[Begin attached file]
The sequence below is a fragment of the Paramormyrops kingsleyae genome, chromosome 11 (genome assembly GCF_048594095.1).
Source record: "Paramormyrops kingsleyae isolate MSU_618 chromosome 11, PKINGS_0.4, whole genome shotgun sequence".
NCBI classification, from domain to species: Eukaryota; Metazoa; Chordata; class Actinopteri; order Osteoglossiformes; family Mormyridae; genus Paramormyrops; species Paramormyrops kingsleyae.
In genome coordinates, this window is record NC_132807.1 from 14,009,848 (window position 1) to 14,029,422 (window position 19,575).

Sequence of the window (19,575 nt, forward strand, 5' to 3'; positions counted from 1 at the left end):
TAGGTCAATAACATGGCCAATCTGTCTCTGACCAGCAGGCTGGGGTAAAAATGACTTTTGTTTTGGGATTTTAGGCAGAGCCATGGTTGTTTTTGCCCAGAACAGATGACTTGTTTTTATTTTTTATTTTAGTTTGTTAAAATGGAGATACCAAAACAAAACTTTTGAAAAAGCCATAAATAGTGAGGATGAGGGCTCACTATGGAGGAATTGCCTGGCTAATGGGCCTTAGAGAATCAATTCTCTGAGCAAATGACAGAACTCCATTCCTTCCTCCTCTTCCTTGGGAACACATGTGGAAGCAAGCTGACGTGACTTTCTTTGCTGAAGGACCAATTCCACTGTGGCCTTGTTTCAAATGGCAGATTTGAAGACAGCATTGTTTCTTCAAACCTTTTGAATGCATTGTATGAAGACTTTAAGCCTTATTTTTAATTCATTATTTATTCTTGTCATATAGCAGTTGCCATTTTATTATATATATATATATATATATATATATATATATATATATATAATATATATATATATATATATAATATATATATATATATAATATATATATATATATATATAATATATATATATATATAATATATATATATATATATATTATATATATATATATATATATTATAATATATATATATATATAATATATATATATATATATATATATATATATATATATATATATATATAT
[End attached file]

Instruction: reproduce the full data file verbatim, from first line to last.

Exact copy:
The sequence below is a fragment of the Paramormyrops kingsleyae genome, chromosome 11 (genome assembly GCF_048594095.1).
Source record: "Paramormyrops kingsleyae isolate MSU_618 chromosome 11, PKINGS_0.4, whole genome shotgun sequence".
NCBI classification, from domain to species: Eukaryota; Metazoa; Chordata; class Actinopteri; order Osteoglossiformes; family Mormyridae; genus Paramormyrops; species Paramormyrops kingsleyae.
In genome coordinates, this window is record NC_132807.1 from 14,009,848 (window position 1) to 14,029,422 (window position 19,575).

Sequence of the window (19,575 nt, forward strand, 5' to 3'; positions counted from 1 at the left end):
TAGGTCAATAACATGGCCAATCTGTCTCTGACCAGCAGGCTGGGGTAAAAATGACTTTTGTTTTGGGATTTTAGGCAGAGCCATGGTTGTTTTTGCCCAGAACAGATGACTTGTTTTTATTTTTTATTTTAGTTTGTTAAAATGGAGATACCAAAACAAAACTTTTGAAAAAGCCATAAATAGTGAGGATGAGGGCTCACTATGGAGGAATTGCCTGGCTAATGGGCCTTAGAGAATCAATTCTCTGAGCAAATGACAGAACTCCATTCCTTCCTCCTCTTCCTTGGGAACACATGTGGAAGCAAGCTGACGTGACTTTCTTTGCTGAAGGACCAATTCCACTGTGGCCTTGTTTCAAATGGCAGATTTGAAGACAGCATTGTTTCTTCAAACCTTTTGAATGCATTGTATGAAGACTTTAAGCCTTATTTTTAATTCATTATTTATTCTTGTCATATAGCAGTTGCCATTTTATTATATATATATATATATATATATATATATATATATATATATAATATATATATATATATATATAATATATATATATATATAATATATATATATATATATATAATATATATATATATATAATATATATATATATATATATTATATATATATATATATATATTATAATATATATATATATATAATATATATATATATATATATATATATATATATATATATATATATATAT